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Effects of spacing on loblolly pine in Hawaii after 11 yearsAuthor(s): Craig D. Whitesell
Source: Res. Note PSW-RN-295. Berkeley, CA: U.S. Department of Agriculture, Forest Service, Pacific Southwest Forest and Range Experiment Station. 4 p
Publication Series: Research Note (RN)
Station: Pacific Southwest Research Station
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DescriptionThe optimum spacing interval at which to plant loblolly pine (Pinus taeda L.) is being studied on Maui, Hawaii. Four spacings are being tried: 6,8, 10, and 12 feet. Measurements 11 years after the plots were set up show that (a) survival rates exceeded 94 percent, (b) average d.b.h. ranged from 6.4 inches at the 6-foot spacing to 9.8 inches in the 12-foot spacing; (c) basal area ranged from 168 sq. ft. per acre in the 12-foot spacing to 278 sq. ft. per acre in the 6-foot spacing; (d) spacing did not markedly affect height growth; and (e) percent of stem in live crown ranged from 44 percent, in the 6-foot spacing, to 63 percent, in the 12-foot spacing.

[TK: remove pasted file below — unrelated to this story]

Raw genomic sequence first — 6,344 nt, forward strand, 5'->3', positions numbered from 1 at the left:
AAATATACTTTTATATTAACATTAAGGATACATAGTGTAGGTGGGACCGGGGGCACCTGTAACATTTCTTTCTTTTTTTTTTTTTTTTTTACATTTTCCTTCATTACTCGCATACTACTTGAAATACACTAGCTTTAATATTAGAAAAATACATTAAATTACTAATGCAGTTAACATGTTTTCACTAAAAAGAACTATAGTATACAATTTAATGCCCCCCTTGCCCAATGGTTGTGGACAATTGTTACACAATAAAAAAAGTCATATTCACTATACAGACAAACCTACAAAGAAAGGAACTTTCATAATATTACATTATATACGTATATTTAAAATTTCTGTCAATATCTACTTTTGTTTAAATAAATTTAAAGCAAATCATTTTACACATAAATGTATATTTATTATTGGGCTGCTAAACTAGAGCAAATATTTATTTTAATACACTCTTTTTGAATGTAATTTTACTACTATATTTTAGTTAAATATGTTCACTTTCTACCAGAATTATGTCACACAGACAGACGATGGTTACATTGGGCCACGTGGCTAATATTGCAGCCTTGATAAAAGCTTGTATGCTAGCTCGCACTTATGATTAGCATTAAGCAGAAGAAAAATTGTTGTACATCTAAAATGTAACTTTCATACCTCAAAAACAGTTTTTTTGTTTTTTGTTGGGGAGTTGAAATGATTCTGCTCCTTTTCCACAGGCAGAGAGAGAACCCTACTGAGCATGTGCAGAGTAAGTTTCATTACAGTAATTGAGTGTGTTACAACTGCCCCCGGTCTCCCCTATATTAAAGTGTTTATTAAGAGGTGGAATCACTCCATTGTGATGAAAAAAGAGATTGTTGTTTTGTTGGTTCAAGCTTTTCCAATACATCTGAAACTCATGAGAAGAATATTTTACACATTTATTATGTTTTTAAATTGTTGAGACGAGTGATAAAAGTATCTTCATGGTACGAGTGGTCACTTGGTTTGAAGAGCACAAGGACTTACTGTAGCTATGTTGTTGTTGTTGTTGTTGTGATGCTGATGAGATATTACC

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CitationWhitesell, Craig D. 1974. Effects of spacing on loblolly pine in Hawaii after 11 years. Res. Note PSW-RN-295. Berkeley, CA: U.S. Department of Agriculture, Forest Service, Pacific Southwest Forest and Range Experiment Station. 4 p
KeywordsPinus taeda, Hawaii, species trials, spacing, seedling survival, diameter increment, basal area, height increment
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